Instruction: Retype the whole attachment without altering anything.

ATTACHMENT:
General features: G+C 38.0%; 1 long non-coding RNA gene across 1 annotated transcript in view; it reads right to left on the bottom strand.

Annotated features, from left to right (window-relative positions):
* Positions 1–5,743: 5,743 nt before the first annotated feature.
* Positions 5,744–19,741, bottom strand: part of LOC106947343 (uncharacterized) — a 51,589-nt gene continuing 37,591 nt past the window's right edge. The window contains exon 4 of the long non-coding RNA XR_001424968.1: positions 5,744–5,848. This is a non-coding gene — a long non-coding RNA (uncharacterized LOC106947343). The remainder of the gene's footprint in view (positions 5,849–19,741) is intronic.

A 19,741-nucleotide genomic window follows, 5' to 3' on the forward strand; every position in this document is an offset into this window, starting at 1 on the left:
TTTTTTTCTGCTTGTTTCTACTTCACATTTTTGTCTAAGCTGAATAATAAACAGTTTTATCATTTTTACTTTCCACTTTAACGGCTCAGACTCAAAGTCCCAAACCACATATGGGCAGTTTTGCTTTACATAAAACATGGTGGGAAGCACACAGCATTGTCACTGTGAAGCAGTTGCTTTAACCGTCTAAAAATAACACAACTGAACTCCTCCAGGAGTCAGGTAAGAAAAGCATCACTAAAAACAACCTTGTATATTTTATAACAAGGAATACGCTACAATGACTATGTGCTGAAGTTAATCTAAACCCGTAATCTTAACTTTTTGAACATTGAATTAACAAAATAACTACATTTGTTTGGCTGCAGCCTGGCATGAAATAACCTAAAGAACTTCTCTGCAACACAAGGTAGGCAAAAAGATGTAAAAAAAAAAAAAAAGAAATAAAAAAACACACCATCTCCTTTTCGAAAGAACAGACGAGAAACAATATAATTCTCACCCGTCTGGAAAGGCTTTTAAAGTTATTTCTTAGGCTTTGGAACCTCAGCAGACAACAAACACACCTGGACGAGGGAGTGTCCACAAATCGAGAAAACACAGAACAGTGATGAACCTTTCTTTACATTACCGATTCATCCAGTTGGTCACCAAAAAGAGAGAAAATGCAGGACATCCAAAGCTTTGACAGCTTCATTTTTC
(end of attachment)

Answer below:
General features: G+C 38.0%; 1 long non-coding RNA gene across 1 annotated transcript in view; it reads right to left on the bottom strand.

Annotated features, from left to right (window-relative positions):
* Positions 1–5,743: 5,743 nt before the first annotated feature.
* Positions 5,744–19,741, bottom strand: part of LOC106947343 (uncharacterized) — a 51,589-nt gene continuing 37,591 nt past the window's right edge. The window contains exon 4 of the long non-coding RNA XR_001424968.1: positions 5,744–5,848. This is a non-coding gene — a long non-coding RNA (uncharacterized LOC106947343). The remainder of the gene's footprint in view (positions 5,849–19,741) is intronic.

A 19,741-nucleotide genomic window follows, 5' to 3' on the forward strand; every position in this document is an offset into this window, starting at 1 on the left:
TTTTTTTCTGCTTGTTTCTACTTCACATTTTTGTCTAAGCTGAATAATAAACAGTTTTATCATTTTTACTTTCCACTTTAACGGCTCAGACTCAAAGTCCCAAACCACATATGGGCAGTTTTGCTTTACATAAAACATGGTGGGAAGCACACAGCATTGTCACTGTGAAGCAGTTGCTTTAACCGTCTAAAAATAACACAACTGAACTCCTCCAGGAGTCAGGTAAGAAAAGCATCACTAAAAACAACCTTGTATATTTTATAACAAGGAATACGCTACAATGACTATGTGCTGAAGTTAATCTAAACCCGTAATCTTAACTTTTTGAACATTGAATTAACAAAATAACTACATTTGTTTGGCTGCAGCCTGGCATGAAATAACCTAAAGAACTTCTCTGCAACACAAGGTAGGCAAAAAGATGTAAAAAAAAAAAAAAAGAAATAAAAAAACACACCATCTCCTTTTCGAAAGAACAGACGAGAAACAATATAATTCTCACCCGTCTGGAAAGGCTTTTAAAGTTATTTCTTAGGCTTTGGAACCTCAGCAGACAACAAACACACCTGGACGAGGGAGTGTCCACAAATCGAGAAAACACAGAACAGTGATGAACCTTTCTTTACATTACCGATTCATCCAGTTGGTCACCAAAAAGAGAGAAAATGCAGGACATCCAAAGCTTTGACAGCTTCATTTTTC